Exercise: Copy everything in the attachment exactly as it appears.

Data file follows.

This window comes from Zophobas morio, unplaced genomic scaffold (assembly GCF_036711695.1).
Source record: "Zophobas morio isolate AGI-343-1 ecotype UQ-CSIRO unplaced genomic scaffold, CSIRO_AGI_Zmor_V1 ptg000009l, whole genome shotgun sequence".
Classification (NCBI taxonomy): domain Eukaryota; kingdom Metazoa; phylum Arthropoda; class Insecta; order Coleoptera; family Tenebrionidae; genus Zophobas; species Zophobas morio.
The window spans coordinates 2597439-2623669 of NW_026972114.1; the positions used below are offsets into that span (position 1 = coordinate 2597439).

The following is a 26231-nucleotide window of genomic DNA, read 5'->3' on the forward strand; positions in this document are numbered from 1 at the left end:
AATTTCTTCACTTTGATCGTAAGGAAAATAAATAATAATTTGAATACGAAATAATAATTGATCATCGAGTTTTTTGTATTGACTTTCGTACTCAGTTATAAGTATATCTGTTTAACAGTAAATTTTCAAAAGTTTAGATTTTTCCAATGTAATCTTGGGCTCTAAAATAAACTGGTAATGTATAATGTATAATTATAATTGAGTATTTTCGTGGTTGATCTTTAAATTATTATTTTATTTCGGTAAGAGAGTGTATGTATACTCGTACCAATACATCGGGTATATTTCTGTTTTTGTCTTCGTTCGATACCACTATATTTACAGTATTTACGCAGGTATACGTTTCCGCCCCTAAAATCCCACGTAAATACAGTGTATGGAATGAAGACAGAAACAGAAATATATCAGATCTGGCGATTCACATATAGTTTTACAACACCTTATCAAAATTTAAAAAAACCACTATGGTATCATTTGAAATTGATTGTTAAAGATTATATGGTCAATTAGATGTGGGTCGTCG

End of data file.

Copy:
This window comes from Zophobas morio, unplaced genomic scaffold (assembly GCF_036711695.1).
Source record: "Zophobas morio isolate AGI-343-1 ecotype UQ-CSIRO unplaced genomic scaffold, CSIRO_AGI_Zmor_V1 ptg000009l, whole genome shotgun sequence".
Classification (NCBI taxonomy): domain Eukaryota; kingdom Metazoa; phylum Arthropoda; class Insecta; order Coleoptera; family Tenebrionidae; genus Zophobas; species Zophobas morio.
The window spans coordinates 2597439-2623669 of NW_026972114.1; the positions used below are offsets into that span (position 1 = coordinate 2597439).

The following is a 26231-nucleotide window of genomic DNA, read 5'->3' on the forward strand; positions in this document are numbered from 1 at the left end:
AATTTCTTCACTTTGATCGTAAGGAAAATAAATAATAATTTGAATACGAAATAATAATTGATCATCGAGTTTTTTGTATTGACTTTCGTACTCAGTTATAAGTATATCTGTTTAACAGTAAATTTTCAAAAGTTTAGATTTTTCCAATGTAATCTTGGGCTCTAAAATAAACTGGTAATGTATAATGTATAATTATAATTGAGTATTTTCGTGGTTGATCTTTAAATTATTATTTTATTTCGGTAAGAGAGTGTATGTATACTCGTACCAATACATCGGGTATATTTCTGTTTTTGTCTTCGTTCGATACCACTATATTTACAGTATTTACGCAGGTATACGTTTCCGCCCCTAAAATCCCACGTAAATACAGTGTATGGAATGAAGACAGAAACAGAAATATATCAGATCTGGCGATTCACATATAGTTTTACAACACCTTATCAAAATTTAAAAAAACCACTATGGTATCATTTGAAATTGATTGTTAAAGATTATATGGTCAATTAGATGTGGGTCGTCG